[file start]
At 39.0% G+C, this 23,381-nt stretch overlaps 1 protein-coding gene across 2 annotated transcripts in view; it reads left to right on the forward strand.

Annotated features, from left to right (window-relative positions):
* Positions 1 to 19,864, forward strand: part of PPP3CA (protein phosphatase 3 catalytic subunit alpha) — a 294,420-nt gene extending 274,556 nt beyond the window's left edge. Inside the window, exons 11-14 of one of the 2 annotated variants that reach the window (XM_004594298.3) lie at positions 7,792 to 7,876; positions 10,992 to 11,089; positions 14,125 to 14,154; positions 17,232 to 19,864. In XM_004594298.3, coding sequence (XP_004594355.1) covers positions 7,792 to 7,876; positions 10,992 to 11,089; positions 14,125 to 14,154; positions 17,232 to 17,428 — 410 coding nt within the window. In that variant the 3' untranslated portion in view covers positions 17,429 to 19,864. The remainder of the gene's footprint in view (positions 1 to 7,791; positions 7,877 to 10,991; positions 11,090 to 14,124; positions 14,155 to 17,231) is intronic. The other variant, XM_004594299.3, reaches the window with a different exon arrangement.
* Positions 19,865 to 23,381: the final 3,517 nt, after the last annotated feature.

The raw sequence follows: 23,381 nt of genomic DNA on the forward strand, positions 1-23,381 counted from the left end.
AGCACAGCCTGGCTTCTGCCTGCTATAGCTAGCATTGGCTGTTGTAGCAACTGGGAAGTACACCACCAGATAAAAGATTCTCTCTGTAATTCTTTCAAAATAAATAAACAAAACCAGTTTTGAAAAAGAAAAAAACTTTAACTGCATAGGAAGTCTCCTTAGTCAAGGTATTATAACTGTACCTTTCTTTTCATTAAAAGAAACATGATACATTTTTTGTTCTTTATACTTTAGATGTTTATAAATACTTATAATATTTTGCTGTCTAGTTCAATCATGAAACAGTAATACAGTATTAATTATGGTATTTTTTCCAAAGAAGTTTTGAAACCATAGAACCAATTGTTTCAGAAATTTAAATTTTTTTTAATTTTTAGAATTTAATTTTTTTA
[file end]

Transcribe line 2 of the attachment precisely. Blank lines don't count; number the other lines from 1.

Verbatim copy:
Annotated features, from left to right (window-relative positions):